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The Art of Game Design: A Book of Lenses by Jesse Schell.  As I said, I'm learning about game design.  Because not enough people on this gamification project are gamers, let alone have ever played around with creating their own.  Schell's book is an excellent overview of game design principles, and is one of those books that turns out to be about every art while focusing on a specific one--I made connections to my writing, and caught points of overlap with The Sun, the Moon, and the Stars.

Un Lun Dun by China Mieville.  YA urban fantasy in conversation with Neverwhere and every magic portal fantasy ever.  (Bujold, at the National Book Festival last weekend, defined genre as a set of works of art in conversation with each other.  Which is the best definition I've heard that's more meaningful than "a marketing category for the convenience of book stores.")  The narrator gets drawn to Unlondon, where her best friend is the Shwazi--the chosen one foretold by prophecy who will overcome the evil Smog.  Also she is befriended by a discarded milk carton.  Then the Shwazi is defeated in her first battle, in such a way that she can never return to the city...  Recommended even if you don't normally like Mieville, as I generally do not.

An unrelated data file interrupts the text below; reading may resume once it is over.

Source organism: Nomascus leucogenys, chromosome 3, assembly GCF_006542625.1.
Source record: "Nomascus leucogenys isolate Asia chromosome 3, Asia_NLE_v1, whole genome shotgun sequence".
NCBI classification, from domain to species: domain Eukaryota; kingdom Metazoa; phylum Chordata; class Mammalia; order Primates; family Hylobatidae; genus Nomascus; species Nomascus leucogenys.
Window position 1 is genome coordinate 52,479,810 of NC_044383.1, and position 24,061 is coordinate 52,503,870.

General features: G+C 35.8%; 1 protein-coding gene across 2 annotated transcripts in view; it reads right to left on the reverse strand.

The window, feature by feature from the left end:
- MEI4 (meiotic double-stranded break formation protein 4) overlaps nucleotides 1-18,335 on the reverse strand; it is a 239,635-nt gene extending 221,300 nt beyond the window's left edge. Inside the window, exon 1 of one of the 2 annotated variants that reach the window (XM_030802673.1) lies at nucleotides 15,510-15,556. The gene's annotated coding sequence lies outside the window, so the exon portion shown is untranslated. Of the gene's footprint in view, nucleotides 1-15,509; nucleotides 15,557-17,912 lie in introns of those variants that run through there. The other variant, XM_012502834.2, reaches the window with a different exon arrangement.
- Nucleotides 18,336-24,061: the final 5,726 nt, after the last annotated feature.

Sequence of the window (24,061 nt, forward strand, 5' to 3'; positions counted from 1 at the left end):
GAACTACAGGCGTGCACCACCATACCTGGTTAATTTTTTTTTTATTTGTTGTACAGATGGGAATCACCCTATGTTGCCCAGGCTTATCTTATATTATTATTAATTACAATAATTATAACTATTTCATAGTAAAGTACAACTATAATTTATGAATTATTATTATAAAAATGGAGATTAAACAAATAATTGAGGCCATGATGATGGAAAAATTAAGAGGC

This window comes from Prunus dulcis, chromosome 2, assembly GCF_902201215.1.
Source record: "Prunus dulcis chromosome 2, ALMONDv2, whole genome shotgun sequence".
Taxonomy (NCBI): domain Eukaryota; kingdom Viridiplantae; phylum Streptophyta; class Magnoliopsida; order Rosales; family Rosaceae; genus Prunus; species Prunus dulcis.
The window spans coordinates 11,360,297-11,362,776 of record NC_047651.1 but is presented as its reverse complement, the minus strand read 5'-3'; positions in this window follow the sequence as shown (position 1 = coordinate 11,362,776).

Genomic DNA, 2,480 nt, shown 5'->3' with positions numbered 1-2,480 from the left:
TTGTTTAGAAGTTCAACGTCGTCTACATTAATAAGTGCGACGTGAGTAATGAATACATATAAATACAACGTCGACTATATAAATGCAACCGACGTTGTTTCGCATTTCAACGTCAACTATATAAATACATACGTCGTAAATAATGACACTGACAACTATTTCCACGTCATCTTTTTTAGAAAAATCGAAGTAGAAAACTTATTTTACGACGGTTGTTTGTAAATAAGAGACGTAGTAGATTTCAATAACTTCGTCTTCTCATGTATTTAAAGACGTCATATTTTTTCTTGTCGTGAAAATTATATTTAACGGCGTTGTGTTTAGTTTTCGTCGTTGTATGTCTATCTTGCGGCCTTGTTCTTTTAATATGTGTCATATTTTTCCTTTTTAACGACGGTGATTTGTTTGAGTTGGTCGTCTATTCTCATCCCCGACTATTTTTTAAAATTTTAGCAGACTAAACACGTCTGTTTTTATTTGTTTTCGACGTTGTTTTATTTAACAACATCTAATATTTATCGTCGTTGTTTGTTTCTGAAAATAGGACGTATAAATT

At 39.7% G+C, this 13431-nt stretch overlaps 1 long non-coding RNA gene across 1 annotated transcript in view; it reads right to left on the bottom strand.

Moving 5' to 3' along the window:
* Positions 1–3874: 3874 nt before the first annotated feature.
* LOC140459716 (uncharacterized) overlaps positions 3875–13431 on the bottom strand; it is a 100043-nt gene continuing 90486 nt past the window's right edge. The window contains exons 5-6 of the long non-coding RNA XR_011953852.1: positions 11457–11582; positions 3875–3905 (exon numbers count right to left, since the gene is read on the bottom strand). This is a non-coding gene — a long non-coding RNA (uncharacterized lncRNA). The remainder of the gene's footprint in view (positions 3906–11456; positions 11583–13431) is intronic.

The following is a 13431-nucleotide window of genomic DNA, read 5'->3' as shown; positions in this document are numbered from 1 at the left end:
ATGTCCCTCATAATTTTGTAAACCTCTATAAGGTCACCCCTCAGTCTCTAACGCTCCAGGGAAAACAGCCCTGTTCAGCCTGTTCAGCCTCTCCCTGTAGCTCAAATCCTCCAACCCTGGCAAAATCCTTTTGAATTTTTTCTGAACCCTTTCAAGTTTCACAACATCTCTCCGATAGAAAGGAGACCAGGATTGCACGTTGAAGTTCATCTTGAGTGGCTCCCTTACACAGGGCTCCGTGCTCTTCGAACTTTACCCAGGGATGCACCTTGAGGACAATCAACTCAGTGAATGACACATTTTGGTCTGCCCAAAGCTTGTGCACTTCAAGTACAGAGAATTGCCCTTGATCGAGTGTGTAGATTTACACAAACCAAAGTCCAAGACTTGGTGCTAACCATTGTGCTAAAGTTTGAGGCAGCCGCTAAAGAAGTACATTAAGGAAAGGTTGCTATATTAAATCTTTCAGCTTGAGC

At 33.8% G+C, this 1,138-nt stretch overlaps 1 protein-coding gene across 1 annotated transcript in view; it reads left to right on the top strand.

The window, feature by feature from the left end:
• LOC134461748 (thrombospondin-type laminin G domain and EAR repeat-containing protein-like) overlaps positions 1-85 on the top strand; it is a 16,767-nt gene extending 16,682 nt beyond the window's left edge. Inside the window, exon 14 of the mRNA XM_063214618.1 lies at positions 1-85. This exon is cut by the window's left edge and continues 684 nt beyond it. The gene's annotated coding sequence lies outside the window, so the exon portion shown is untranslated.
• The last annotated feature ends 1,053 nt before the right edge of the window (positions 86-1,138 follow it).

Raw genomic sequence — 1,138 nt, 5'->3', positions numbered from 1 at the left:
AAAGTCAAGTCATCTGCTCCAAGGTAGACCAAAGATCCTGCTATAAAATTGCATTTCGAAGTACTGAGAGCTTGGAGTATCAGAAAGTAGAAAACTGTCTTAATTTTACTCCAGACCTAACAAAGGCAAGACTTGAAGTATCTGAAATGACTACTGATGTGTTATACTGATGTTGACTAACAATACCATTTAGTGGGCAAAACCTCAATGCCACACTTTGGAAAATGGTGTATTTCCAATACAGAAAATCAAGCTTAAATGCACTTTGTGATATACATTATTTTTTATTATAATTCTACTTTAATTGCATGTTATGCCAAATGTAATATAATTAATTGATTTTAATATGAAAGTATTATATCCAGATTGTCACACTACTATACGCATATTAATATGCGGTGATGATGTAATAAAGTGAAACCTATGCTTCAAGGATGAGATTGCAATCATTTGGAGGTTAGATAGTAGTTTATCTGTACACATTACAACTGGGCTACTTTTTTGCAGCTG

Trial by Fire by Jennifer Lynn Barnes.  Second in the Raised by Wolves series, following the all-too-human female alpha of a pack of werewolves.  I love this series--it gets into the guts of agency, power, consent, and choice in a way that almost nothing else except Octavia Butler has ever managed.  It plays with the usual tropes of primally patriarchal werewolves, takes them seriously, and lets the characters take them seriously whether or not they're going along with them.  Highly recommended.

Getting Green Done: Hard Truths From the Front Lines of the Sustainability Revolution by Auden Schendler.  Not as hard as he thinks, but a good and entertaining discussion of what's involved in being a corporate sustainability officer.

The Big Book of Virtual Team Building Games by Mary Scannell, Michael Abrams, and Mike Mulvihill.  Sounds dippy, and is about half-dippy.  The question of how to get real collegiality in dispersed teams is a tough one, especially when the people being dispersed are not Millennial hacker types, but just people who need to coordinate a job across a large number of sites.  I've been trying to help out with one of these, and scraped some decent ideas out of this book, so it was a worthwhile read.